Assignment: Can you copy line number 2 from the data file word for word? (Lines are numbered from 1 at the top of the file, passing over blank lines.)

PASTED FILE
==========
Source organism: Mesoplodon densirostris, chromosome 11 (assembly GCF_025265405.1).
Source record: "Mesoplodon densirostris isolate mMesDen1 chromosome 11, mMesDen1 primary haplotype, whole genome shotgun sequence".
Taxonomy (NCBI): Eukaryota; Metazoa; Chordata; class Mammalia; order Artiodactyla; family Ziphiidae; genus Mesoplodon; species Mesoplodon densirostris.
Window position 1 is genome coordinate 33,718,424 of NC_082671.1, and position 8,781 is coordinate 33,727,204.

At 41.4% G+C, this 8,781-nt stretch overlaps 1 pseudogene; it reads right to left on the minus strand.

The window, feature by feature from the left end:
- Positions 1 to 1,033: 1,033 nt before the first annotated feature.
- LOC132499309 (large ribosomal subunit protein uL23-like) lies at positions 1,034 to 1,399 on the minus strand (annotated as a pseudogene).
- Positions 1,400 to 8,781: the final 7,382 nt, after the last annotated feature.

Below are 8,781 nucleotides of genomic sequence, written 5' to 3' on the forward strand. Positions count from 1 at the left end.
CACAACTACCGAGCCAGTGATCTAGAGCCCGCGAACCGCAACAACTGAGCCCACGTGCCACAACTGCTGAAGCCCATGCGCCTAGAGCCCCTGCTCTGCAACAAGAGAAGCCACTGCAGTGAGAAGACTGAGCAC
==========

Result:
Source record: "Mesoplodon densirostris isolate mMesDen1 chromosome 11, mMesDen1 primary haplotype, whole genome shotgun sequence".